When my first child was born, I couldn’t breathe. I mean, I could and I did, but suddenly it felt hard to do things just for myself. With so much awe and love already in my chest for my child, it felt wrong to think about myself anymore. How could I breathe when this magical creature relied on me to be her everything? The lump in my throat told me I was ready to give up everything for her.
Fast forward about 10 months, and I couldn’t even give her a sippy cup. Nothing I did was good enough for my precious baby, the one I had vowed to stop breathing for. I couldn’t soothe her, help her, stand too close to her, or even look at her. She only had eyes for my partner. We were in the thick of what friends told us was the “Mommy Phase.” But in a house with two mamas, this defied logic. I was Mama too, damn it!
This is a common thing, and at the time, I was not the right mama. I blamed it on the fact that I did not carry said baby in my body, nor was she pulled from my womb. And while I was very good at providing middle of the night bottles, my boobs were useless to her. There was something primal in her attachment to my partner, and I was not going to break the spell.
For months, I felt completely rejected. I tried not to let the tantrums of a young toddler define my worth as a parent. When she ran screaming from me to claw her way into the bathroom where my partner was trying to poop, I tried not to take it personally. When she screamed “Mama!” and ran at and then past me to get to my partner, I did my best not to feel like my heart had been ripped from my chest.
And it’s not like my partner exactly cherished this preferred status. Sure, the attention and affection from our child was nice. But since we had always shared kid-related duties, it was a slap in the face for her to now have to do all of the things. Unless we wanted the wrath and tears of our child, my partner had to bathe her, rock her, and hand her the proper dinner fork. My partner was rightfully annoyed and frustrated with always being the on-duty parent.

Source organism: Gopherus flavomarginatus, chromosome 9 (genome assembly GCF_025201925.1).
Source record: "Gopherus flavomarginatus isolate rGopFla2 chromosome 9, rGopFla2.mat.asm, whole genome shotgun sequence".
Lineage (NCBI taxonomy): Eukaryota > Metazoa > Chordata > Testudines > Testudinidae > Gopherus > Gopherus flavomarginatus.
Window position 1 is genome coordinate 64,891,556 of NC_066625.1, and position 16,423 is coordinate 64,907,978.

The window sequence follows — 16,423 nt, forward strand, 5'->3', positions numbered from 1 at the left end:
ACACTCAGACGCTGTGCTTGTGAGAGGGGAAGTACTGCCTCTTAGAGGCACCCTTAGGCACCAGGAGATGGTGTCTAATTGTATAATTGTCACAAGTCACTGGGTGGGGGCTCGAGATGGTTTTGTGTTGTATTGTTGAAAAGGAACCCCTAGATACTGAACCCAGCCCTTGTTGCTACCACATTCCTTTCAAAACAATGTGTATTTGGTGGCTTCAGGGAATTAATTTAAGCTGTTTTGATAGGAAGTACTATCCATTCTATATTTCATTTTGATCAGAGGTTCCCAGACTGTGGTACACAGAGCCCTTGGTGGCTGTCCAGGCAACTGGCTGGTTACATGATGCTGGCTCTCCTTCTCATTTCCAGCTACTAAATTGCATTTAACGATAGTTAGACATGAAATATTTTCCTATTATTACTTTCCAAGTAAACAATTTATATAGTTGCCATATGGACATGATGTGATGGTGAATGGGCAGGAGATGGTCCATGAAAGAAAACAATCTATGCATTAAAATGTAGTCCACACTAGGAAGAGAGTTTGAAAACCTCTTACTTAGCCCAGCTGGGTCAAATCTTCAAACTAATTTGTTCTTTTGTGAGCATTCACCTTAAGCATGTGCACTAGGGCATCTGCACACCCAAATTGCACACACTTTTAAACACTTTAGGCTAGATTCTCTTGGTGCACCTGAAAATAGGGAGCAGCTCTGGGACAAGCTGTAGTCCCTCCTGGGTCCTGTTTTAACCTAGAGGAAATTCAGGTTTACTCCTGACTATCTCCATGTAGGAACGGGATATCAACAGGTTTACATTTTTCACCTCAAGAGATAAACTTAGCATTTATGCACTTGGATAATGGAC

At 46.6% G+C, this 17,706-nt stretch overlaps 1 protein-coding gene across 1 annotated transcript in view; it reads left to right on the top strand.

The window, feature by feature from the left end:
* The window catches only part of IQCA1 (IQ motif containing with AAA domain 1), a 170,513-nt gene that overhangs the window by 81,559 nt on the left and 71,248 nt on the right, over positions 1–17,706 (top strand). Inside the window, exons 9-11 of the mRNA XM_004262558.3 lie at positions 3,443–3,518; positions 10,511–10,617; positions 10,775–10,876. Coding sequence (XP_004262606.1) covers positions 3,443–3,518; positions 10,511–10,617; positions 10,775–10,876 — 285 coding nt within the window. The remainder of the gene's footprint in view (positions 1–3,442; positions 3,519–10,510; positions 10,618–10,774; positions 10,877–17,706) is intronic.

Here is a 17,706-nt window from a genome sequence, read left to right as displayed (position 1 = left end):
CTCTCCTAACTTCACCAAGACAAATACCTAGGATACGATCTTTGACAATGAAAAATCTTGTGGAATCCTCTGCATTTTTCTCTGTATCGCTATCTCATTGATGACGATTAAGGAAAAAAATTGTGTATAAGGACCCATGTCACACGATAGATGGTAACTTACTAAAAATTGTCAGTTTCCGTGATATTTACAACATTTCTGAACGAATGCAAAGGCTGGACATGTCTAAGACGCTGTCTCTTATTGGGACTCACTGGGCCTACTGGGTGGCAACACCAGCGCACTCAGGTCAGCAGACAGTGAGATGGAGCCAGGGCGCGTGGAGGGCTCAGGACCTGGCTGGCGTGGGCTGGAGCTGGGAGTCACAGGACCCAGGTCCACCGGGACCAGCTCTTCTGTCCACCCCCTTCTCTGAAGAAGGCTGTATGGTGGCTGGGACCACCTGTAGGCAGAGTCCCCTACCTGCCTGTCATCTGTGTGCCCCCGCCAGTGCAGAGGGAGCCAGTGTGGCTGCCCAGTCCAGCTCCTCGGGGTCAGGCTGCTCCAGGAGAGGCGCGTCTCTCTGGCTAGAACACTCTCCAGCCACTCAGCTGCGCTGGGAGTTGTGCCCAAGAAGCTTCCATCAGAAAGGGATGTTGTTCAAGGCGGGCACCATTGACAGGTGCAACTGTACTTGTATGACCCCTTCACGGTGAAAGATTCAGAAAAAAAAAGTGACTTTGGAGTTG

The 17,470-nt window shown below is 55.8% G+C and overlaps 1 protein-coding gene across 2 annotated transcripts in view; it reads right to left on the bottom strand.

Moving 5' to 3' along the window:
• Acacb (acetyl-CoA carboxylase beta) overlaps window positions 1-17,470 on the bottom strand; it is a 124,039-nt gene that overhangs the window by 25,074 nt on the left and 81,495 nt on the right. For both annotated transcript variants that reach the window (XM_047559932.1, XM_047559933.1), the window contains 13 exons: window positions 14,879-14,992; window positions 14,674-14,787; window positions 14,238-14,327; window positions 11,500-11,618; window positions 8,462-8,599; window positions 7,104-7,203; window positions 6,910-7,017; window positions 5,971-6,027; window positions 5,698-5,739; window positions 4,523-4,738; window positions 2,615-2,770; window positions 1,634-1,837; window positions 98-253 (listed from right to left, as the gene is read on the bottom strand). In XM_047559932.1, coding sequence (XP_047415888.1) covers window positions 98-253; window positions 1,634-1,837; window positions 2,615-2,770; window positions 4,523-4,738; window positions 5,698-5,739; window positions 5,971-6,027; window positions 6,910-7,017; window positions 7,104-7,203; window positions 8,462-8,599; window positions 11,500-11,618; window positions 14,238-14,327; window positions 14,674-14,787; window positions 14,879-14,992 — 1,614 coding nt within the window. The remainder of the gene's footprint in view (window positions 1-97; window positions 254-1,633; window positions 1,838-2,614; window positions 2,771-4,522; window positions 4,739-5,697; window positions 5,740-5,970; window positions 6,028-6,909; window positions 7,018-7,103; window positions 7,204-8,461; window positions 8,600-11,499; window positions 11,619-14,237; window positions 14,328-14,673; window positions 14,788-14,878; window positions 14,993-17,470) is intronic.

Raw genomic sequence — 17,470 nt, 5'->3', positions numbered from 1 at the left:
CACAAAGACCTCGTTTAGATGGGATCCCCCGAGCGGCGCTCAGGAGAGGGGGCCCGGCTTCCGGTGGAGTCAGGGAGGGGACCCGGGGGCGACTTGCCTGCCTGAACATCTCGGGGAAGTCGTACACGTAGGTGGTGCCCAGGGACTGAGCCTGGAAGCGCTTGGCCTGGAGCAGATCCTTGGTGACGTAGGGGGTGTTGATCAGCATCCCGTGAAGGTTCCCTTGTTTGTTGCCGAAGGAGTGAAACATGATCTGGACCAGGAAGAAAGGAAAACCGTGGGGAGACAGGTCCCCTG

I looked to my father-in-law for advice. I wanted to know if he or my mother-in-law had experienced this kind of preferential treatment by my partner and her brother. He said he had. His kids had disowned him for periods of time too.
“Well, how did you handle it? What did you do?” I asked him, hoping his wisdom and experience would help.
“I played tennis,” he told me without missing a beat. “What was I supposed to do?”
Gee, thanks, Dad.
But he was right. There wasn’t anything I could do but wait. Eventually, just as quickly as she seemed to hate me, my daughter loved me again. It was like she had finally let go of a big fight I didn’t realize we’d had. I had somehow said the right thing to earn her forgiveness.
The same thing happened with our twins a few years later. By that time my daughter had shifted her focus to me and managed to wrap me around her little finger. It was like she already knew that her other mama was going to be very full with the needs and love for her twin siblings. It’s not that my partner had less love for our first born when the twins came along, but loving the second and third babies is different. It’s hard. Your heart expands and makes room for each child, but it’s not always love at first sight.
We brought our twins home from the hospital the same day we moved into a new house. My breasts were once again useless, and my three-year-old daughter, the one who had refused to let me hold her, now wouldn’t let me put her down. I struggled to connect with my new babies, but I worried a bit less about my ability to love and be loved by them. I also knew they would eventually despise me for a period of time too.
And they did. Right around their first birthday, I couldn’t do anything right for or by them. I was once again the non-preferred parent, but this time I was also the stay-at-home parent.
For about six months, my twins would cry and scream and cling to my partner as she tried to get out of the house to take my daughter to preschool and herself to work. It made me feel like shit, but it was mostly just annoying because it was loud and unnecessary. Once my partner was gone, my twins picked themselves up and we went about our day.
But you know what? When the other mama came home and all of the sacrifices and fun and love I provided throughout the day were forgotten by my twin toddlers, I didn’t care as much. I knew they would come back around eventually. I didn’t play tennis, but with a little experience I knew to take advantage of my time without kids attached to me. Because just like the first time, a switch was flipped and my twins suddenly showed me that the attachment was always there.
So if you are feeling the pangs of being snubbed by your toddler or overwhelmed with frustration because you are the center of your toddler’s universe, have no fear: You are not alone. This is normal toddler behavior. Yes, it’s annoying, but totally normal.